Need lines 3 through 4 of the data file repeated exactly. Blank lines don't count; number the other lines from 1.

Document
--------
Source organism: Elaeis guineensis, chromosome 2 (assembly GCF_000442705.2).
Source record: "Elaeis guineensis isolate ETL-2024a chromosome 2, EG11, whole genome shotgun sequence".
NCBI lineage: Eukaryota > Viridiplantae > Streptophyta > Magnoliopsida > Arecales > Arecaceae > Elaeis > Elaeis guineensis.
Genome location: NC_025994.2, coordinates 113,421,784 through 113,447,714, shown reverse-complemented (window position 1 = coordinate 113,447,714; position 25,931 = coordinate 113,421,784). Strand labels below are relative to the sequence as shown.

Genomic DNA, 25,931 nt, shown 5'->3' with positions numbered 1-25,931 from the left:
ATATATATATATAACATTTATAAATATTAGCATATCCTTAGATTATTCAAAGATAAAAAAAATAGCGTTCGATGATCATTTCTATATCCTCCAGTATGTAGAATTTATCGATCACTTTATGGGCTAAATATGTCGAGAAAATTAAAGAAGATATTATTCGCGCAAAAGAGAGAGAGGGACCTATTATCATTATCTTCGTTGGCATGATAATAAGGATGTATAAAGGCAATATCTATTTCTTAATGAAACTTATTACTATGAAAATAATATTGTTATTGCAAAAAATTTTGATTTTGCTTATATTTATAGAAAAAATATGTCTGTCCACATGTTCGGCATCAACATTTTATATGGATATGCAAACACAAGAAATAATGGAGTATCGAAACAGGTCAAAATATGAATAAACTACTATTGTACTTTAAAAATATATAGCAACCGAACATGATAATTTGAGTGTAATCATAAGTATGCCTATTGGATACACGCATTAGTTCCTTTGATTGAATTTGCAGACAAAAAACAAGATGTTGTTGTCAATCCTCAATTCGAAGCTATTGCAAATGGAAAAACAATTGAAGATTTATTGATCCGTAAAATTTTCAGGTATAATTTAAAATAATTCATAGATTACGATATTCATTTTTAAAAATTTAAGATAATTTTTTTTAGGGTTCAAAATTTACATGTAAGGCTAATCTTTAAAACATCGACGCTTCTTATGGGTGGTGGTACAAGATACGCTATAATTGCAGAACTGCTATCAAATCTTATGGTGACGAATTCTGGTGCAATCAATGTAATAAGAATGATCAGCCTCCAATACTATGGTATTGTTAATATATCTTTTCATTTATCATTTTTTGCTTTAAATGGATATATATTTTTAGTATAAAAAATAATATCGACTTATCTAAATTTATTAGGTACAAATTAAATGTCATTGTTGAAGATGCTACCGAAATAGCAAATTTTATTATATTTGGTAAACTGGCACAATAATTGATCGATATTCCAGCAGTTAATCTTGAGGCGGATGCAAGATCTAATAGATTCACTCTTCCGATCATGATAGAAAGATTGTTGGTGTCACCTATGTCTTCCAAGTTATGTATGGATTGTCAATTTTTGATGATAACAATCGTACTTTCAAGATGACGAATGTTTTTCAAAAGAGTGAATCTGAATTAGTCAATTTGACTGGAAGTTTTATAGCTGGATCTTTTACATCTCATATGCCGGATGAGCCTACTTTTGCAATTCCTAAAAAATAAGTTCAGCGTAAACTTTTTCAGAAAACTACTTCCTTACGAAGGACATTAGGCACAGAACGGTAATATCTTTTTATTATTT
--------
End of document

NCBI lineage: Eukaryota > Viridiplantae > Streptophyta > Magnoliopsida > Arecales > Arecaceae > Elaeis > Elaeis guineensis.
Genome location: NC_025994.2, coordinates 113,421,784 through 113,447,714, shown reverse-complemented (window position 1 = coordinate 113,447,714; position 25,931 = coordinate 113,421,784). Strand labels below are relative to the sequence as shown.